The report He'll Never Join the Army (Down's Syndrome Association, 1999) demonstrated that health professionals discriminate against people with Down's syndrome and cites examples of them being patronised, insulted and even being denied emergency treatment or pain relief.

Levy (1999) points out that no one is too disabled to have their eyes tested. If the difficulties associated with eye testing are allowed to become an excuse for not testing, then the person is being further devalued and discriminated against.

Whatever disability a person has in addition to visual impairment, their health needs are as important as those of any non-disabled person. Although we all may wish to pride ourselves on our individualised approach to nursing assessment, inequalities have been noted in ophthalmic care. Levy (1999) found a generalised neglect of eye care needs. She cites a lack of spectacles prescription in children's early years and cases where eligibility to be registered as blind had not been recognised.

Health promotion tools such as the 'OK' health check (Matthews, 1997) have been developed in response to the traditional problems associated with meeting the health care needs of people with learning disabilities. Eyes and vision are components of the 'OK' checklist, which contributes to an overall perception of health.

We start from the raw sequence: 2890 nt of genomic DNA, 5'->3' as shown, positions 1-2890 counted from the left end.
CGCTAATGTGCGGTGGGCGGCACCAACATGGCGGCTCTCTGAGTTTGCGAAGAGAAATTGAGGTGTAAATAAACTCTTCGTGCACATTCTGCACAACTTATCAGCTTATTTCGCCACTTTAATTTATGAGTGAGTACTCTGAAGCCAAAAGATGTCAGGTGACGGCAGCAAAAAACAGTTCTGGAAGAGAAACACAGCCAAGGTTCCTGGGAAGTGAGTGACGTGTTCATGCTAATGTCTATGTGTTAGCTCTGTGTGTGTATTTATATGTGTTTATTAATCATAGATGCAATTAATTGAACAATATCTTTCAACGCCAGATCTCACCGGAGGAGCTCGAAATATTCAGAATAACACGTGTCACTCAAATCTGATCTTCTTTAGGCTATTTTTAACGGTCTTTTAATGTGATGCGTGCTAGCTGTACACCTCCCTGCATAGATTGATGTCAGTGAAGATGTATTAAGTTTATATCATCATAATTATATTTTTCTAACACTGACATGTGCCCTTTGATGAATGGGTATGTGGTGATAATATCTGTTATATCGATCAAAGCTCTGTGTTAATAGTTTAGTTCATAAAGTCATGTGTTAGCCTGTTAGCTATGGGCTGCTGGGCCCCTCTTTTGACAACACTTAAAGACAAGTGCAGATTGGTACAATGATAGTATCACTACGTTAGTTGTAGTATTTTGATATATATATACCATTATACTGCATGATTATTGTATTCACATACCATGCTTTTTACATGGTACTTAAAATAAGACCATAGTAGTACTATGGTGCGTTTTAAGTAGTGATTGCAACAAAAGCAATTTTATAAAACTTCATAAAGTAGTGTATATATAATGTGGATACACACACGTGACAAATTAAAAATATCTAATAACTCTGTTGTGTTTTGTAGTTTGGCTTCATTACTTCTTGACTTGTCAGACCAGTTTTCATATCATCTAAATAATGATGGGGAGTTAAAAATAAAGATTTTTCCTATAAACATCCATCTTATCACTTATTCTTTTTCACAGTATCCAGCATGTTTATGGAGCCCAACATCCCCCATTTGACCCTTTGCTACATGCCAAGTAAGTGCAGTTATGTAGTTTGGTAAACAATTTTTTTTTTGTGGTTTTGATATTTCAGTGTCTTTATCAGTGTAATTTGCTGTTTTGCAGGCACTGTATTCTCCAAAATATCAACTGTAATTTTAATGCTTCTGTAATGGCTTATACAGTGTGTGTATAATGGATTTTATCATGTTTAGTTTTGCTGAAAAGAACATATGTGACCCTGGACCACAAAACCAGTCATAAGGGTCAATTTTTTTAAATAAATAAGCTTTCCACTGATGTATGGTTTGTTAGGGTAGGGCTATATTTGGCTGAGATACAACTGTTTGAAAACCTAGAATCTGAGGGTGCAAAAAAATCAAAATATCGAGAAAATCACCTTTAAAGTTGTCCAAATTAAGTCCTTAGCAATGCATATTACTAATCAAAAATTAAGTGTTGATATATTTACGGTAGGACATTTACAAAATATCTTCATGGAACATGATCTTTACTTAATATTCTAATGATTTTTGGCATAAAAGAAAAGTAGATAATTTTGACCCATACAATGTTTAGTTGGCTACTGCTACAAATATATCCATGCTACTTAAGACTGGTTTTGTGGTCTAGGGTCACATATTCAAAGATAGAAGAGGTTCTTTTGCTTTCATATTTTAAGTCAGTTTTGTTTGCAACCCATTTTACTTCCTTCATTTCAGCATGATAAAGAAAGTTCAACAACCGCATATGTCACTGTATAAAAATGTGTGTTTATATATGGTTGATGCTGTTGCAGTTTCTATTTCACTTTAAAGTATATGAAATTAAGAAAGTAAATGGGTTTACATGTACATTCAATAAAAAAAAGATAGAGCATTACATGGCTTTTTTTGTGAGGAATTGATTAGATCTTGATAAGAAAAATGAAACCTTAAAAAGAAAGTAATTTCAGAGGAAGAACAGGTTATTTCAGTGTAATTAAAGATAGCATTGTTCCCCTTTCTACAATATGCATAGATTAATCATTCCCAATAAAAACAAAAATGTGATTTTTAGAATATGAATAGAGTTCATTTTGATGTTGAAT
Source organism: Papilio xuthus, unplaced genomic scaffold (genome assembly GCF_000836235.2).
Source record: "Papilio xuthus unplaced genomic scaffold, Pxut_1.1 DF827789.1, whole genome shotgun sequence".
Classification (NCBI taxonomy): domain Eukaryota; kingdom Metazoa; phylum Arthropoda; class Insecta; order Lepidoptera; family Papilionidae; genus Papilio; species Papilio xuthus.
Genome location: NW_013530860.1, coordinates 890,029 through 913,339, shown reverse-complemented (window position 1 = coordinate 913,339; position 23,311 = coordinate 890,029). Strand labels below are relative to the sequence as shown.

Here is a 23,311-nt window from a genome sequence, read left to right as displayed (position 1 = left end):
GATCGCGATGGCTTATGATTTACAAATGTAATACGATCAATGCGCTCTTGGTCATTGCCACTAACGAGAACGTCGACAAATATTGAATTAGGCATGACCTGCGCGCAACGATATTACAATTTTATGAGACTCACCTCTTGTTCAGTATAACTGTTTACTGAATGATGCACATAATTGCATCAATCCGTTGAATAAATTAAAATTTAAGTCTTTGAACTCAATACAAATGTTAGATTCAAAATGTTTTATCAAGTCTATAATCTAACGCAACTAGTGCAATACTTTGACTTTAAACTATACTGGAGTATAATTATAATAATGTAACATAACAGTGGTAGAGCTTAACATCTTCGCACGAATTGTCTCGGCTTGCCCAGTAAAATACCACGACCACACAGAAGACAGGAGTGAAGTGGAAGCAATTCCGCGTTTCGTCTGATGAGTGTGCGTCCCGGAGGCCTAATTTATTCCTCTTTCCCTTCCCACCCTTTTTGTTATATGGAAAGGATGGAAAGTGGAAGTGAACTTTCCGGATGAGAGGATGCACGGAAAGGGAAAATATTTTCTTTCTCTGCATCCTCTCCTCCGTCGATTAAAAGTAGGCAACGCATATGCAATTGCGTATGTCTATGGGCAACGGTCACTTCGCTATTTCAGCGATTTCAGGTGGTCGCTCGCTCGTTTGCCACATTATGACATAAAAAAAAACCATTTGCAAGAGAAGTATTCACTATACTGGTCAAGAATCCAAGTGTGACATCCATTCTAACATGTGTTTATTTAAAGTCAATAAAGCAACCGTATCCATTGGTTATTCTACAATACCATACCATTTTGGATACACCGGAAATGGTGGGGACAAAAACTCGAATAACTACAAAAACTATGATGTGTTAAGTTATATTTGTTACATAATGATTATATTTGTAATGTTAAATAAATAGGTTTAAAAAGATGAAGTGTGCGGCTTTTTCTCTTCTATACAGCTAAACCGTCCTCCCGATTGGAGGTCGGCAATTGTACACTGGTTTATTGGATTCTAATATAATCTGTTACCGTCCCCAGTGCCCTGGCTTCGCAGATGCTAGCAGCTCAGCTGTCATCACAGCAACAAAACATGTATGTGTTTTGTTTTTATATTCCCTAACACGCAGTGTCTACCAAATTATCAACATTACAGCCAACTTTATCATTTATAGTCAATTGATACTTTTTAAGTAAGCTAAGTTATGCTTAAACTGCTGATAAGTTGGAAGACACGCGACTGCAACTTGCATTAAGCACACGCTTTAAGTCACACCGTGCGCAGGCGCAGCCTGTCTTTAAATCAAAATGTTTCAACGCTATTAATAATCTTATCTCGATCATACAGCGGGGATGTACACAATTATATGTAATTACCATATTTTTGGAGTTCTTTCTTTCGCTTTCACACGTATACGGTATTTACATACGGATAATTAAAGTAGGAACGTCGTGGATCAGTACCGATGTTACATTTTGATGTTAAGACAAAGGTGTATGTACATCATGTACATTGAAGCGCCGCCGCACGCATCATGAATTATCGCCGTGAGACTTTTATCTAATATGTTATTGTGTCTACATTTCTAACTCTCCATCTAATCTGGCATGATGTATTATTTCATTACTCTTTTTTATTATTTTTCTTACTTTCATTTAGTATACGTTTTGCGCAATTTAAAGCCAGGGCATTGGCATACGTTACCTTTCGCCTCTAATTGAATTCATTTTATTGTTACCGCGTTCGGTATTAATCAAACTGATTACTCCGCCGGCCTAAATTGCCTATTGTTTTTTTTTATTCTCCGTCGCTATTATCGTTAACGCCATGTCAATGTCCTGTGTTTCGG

The appropriate method of testing an individual's vision should be selected according to their known intellectual ability. For example, the Snellen chart can be used with those who can recognise letters, and the 'E' chart or Kay picture chart with those who cannot.

The role of nurses
To address issues such as client-centred care and health promotion, a greater emphasis should be placed on training nurses to care for people with a learning disability, particularly in general health care settings. Nurses need to develop the confidence to become involved with the care of an ophthalmic patient who also happens to have a learning disability.

Nurses must consider the effects of the hospital environment on individuals who have a learning disability: for example, they may become frightened because they are not used to people in uniforms. Awareness of the care of a person with visual impairment should also be integral to settings which specialise in learning disabilities, and a specialised ophthalmic nursing course for learning disability nurses should be considered.

Evidence from practice has shown that a holistic approach will reduce the frustration of a person with learning disabilities who is also visually impaired, reducing their social stigmatisation. This domino effect can be seen as a positive move, counteracting the vicious circle of visual impairments causing more problems for the disabled person. It can be achieved by promoting the interests of this client group in all areas of nursing, developing links not only with general nursing and learning disability nursing but also with specialty practice such as ophthalmology.